Back to top

Why are DC motors used in Robots?

08 Apr 2019
Emily Blanchard

Let’s take a step back and talk about what a DC motor is. Typically, when thinking about a DC motor, you really are talking about a DC permanent brush type motor.  Apply DC power, adjust the voltage and current levels to control it, usually with a simple amplifier, and you have a dc system solution. Add in some type of feedback and you will have pretty good control. There are lots and lots of robot types, but mobile robots are typically going to need to run off of a battery source, thus the need for a DC solution.

Now, let’s look a little closer – even if you run off of a DC source, like a battery, you can use other types of motors along with the appropriate drive electronics to control them. This opens the world of robots to AC Synchronous motors – brushless servo motors that provide the ultimate in precision and control. Yes, I said AC.  The drive electronics operate from a DC source, but through PWM (Pulse width modulation) of the dc source through very fast switching transistors, you create the voltage and current waveforms the AC motor desires – and with high resolution feedback, you can precisely control whatever moves you want your robot to make.

Examples of this are the typical Collaborative Robots that have multiple joints and carry payloads of less then 15 Kg. These robots are most likely are utilizing a frameless brushless servo motor solution, running from a 48 Vdc source, or even 120 Vac source which is converted to a lower voltage dc bus to pass to the drives. Are these a better solution then a typical DC motor?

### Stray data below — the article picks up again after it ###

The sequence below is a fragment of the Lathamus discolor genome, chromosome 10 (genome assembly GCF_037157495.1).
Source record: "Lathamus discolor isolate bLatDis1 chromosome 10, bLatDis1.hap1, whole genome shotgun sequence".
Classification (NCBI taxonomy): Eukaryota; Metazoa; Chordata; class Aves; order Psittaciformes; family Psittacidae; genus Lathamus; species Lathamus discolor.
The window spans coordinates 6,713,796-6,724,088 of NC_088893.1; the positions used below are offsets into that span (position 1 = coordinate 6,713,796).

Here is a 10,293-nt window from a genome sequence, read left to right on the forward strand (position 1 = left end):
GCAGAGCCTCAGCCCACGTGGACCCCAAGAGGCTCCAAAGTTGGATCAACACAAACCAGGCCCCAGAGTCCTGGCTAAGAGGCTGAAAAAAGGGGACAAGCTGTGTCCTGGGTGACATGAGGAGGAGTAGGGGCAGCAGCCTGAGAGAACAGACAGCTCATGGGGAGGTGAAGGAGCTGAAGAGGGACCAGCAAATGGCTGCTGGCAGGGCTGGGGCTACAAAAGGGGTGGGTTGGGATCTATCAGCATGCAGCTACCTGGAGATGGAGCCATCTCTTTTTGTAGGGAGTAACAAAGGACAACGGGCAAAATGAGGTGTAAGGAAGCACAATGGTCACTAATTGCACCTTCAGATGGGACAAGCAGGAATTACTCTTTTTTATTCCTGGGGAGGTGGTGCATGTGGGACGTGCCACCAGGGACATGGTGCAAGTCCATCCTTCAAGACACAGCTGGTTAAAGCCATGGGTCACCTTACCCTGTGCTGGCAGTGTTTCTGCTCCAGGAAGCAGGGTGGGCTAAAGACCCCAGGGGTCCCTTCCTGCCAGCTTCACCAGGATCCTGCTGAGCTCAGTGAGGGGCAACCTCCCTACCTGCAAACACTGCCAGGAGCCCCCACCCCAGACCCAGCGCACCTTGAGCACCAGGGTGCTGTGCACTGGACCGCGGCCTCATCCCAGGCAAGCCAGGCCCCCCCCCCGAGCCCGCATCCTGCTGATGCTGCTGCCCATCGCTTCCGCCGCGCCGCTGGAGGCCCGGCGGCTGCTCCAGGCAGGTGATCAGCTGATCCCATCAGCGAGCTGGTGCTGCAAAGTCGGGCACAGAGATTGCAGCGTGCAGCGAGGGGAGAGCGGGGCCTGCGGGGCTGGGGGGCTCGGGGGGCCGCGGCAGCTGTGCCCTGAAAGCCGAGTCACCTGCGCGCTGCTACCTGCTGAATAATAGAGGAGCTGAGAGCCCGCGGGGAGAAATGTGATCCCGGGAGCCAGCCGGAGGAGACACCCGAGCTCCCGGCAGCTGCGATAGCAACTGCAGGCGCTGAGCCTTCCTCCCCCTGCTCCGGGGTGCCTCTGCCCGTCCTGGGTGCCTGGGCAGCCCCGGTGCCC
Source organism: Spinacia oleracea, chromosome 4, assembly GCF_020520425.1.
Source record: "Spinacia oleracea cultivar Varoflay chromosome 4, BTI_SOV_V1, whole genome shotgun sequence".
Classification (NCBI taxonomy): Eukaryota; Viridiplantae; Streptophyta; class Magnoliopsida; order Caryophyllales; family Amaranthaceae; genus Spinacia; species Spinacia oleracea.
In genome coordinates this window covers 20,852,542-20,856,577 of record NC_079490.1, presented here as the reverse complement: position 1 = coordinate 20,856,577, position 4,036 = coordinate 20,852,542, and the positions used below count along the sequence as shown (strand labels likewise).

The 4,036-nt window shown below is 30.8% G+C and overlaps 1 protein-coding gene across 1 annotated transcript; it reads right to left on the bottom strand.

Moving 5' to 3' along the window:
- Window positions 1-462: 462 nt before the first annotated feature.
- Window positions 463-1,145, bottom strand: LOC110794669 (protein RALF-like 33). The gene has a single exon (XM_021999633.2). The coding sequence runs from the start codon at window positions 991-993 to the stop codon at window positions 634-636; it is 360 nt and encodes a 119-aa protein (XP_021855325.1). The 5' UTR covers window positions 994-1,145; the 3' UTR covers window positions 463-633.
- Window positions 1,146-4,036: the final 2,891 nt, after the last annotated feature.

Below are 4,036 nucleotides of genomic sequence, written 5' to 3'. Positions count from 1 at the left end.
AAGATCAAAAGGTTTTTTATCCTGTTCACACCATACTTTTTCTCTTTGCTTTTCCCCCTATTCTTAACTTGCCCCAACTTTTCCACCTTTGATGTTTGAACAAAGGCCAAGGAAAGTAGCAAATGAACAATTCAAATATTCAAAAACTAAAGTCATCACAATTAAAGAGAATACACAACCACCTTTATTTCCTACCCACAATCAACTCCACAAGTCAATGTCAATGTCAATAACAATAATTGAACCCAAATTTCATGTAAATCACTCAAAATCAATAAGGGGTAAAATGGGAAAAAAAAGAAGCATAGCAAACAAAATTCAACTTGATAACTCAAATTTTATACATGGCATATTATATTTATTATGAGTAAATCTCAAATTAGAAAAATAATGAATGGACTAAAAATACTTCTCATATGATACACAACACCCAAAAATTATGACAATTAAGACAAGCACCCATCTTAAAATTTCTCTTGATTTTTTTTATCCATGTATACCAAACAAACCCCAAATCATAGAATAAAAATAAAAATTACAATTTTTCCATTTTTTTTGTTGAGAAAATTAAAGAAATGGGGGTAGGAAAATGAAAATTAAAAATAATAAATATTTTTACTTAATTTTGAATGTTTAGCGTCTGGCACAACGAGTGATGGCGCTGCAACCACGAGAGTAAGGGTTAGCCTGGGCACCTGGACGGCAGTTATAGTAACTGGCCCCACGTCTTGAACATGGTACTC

If we go back to the Permanent Magnet DC motor, they require brushes to get the voltage and current to the windings of the rotating armature to commutate the motor – this reduces the burden of the controller to a degree, but there are some concerns – the dc motor has it’s copper windings on the inside – copper heats up and you limit how much you can push the motor since you can’t dissipate that heat as readily. On the other hand, a frameless servo motor solution has the heat producing elements towards the outside – allowing the cobot designer to consider more efficient ways to dissipate the heat. The drive electronics do get more complex – but with todays advanced power devices and control chips, the additional tasks of the drive to commutate the motor are not such a concern.

For larger articulated robots, more conventional framed brushless servo motors are incorporated into the design. This may be through direct coupling with an integrated gearing solution. At this point it is likely going to be powered from 240 AC or even 480 Vac. But even with high powered AC synchronous servo motors, the 3-phase power will be converted to a DC bus and then controlled through some type of switching amplifier, utilizing feedback to close the servo loops for precision control.

About the Author

Emily Blanchard

Emily Blanchard - Author

Emily has been with Kollmorgen for over 14 years. She started as an Inside Sales Associate, has been a Technical Writer and is currently a Senior Training Specialist. (She has also made a foray into posting for Kollmorgen on social media). Emily graduated with BA in Communications from Virginia Tech and completed her Master’s in Adult Education and Training. She believes in a good, well crafted joke and since working with Kollmorgen has discovered the humor in the engineering and business worlds. In her time away from work she likes to watch movies, pretend to be good at cooking, dabbles in gardening, but prefers just spending time with her husband and two sons. You can reach Emily here: Emily Blanchard

Blog Taxonomy Helper

Aerospace & Defense
Applications
Automated Guided Vehicles
Business
Embedded Motion
Engineering
Fieldbus
Food Regulations
General
History
Installation Tips
Interconnectivity
Medical
Oil and Gas
Packaging
Robotics
Technology
University Partnerships